The Peril of Cliodynamics
Can history predict the future? The Atlantic asks. Nope, says objective science — the attractive dream of Turchin’s predictive Cliodynamic theory has some good points, yet overall remains dangerously wrong.
A true systems framework that incorporates historical processes, however, can offer a powerful vision of what futures are more or less likely than others. Cliodynamics lacks this, and so fails.
Every now and again a scholar comes up with an idea that is so close to being right yet is desperately wrong it just hurts.
Historians using mathematical models to describe the unfolding of history all face a serious problem: bad data.
Most historical data is junk on its own. And to do proper mathematical evaluation of any system, good data —and a granular, probably cellular agent-based model is essential.
Good objective data is exactly what few historians have. Especially ones who focus on Big History — the major global patterns shaping our lives.
Effective scientific modelers understand that the world is full of patterns produced by causal processes. The difficulty is understanding which causes are dominant in any given situation.
This is immensely difficult when trying to understand the past. And of the academic disciplines most focused on days of yore, history is ironically one of the least able to comprehend global-scale processes.
To Turchin’s credit, he tries — and I suspect he has suffered for it in the esteem of fellow historians. In that discipline it has become fashionable to view one’s particular area of study so unique it can’t be compared to others.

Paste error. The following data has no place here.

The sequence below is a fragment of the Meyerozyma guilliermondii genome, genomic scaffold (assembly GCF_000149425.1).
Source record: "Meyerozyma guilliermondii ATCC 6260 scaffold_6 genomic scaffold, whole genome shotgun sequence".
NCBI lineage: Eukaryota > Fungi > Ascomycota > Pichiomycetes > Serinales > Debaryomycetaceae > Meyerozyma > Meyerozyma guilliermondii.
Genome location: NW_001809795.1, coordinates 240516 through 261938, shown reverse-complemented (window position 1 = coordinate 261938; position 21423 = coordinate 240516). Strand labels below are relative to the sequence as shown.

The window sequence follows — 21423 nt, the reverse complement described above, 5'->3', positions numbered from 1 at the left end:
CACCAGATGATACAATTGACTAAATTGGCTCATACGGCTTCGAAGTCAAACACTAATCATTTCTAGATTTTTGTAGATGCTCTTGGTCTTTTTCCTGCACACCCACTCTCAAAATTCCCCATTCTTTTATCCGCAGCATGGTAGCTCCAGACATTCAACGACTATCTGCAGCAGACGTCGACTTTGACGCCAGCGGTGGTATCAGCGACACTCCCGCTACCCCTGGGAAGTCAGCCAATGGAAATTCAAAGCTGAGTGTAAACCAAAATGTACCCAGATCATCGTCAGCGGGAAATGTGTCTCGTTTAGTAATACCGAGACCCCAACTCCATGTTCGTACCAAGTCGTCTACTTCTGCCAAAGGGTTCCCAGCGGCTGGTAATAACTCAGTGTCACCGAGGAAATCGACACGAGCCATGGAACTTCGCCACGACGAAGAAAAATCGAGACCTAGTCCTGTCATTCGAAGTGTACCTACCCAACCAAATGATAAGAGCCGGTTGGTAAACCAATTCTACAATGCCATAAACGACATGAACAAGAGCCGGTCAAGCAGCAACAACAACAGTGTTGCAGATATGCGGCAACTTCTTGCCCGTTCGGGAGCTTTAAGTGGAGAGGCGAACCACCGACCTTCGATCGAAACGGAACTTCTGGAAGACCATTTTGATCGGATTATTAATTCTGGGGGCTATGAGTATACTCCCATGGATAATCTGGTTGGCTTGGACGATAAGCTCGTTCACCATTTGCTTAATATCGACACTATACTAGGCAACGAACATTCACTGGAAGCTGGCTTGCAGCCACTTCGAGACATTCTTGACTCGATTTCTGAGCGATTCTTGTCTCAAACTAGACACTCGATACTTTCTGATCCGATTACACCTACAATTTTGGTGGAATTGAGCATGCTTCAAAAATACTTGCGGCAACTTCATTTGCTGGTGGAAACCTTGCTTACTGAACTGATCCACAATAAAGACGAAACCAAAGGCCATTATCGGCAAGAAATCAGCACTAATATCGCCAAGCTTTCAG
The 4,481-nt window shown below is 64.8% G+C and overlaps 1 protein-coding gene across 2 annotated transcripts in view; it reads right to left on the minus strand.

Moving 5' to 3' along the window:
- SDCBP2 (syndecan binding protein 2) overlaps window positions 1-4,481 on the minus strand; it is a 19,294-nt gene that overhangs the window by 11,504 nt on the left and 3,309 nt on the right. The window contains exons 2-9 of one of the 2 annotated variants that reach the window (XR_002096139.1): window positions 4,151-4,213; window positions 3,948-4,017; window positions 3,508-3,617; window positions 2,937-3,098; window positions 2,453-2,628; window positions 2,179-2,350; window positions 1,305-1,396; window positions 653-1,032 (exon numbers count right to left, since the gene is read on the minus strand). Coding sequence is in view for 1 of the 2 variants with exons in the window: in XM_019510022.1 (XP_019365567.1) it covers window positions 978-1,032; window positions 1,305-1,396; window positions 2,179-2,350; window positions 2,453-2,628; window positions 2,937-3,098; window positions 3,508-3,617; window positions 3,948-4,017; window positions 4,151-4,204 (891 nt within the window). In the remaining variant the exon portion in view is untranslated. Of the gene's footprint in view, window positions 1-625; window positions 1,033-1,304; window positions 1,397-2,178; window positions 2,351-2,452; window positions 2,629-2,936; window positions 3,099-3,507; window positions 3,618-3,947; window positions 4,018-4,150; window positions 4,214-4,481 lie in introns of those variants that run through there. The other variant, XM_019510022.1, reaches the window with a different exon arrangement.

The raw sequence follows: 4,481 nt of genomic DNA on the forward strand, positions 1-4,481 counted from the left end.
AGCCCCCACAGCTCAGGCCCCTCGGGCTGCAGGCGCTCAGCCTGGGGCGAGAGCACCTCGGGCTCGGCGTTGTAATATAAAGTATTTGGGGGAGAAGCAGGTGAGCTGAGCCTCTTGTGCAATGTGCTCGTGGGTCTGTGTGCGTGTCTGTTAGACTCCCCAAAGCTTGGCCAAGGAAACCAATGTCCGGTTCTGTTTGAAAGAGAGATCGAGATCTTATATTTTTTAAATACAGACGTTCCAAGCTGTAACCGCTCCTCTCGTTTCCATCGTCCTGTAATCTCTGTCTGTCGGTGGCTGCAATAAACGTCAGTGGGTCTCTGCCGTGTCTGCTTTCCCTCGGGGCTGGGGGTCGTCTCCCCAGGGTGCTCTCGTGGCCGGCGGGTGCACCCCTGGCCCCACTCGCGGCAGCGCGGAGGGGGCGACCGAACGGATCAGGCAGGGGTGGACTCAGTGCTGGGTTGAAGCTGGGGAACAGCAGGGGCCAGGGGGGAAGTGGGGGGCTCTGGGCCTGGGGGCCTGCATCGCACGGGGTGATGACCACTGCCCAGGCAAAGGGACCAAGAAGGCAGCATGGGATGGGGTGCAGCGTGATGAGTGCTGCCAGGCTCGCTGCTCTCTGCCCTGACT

So I applaud him for trying to go big and global — but damn if it isn’t frustrating to see Turchin rely on shortcuts that might get his work past academic gatekeepers but are deeply flawed when applied to the real world.
Sorry historians, I respect and adore much of your work, but it just isn’t solid enough to rely on in a systematic way. And yes, your object of study is unique in certain ways — but in many others what you see is only the local realization of a global potential.
To do Big History correctly, you need a working model of how humans actually live at multiple scale levels — individual, household, community — and a way to connect all those individual units across space and time. Then you have to run simulations and find a way to validate them, ideally experimentally.
Only after that is done can you truly start incorporating real historical data to estimate how relationships between agents should change, if your validation is done right. If that then matches up reasonably well with the fragmentary and biased sample of hard evidence from archaeology, anthropology, and careful review of the extremely biased written sources available, you may be onto something.
Doing this at the global scale, incorporating billions of individuals and millions of communities across centuries? That’s a challenge on the scale of modeling global atmospheric patterns today and correctly predicting both the past and future weather everywhere.
Unless you have access to a supercomputer or can wait a really long time, and have the ability to unite the sum total of historical data available in a common framework, this ain’t happening. Which of course means that Cliodynamics is one of those paradigms that can never be fully evaluated and can’t offer specific predictions about the scary future it predicts.
One of the cleverest techniques professors hoping to advance a particular theory, paradigm, or discipline employ is to use complex mathematics. Economists absolutely adore doing this — upper division and graduate courses are full of calculus.
This gives these disciplines a sheen of hardness, of respectability, Economics does not in fact deserve. Because as any climate modeler will tell you, the quality of input determines the quality of the output. And human data, as anyone who works with surveys, interviews, or focus groups will attest, is always a bit wonky. There’s an art to getting quality information that is difficult to replicate.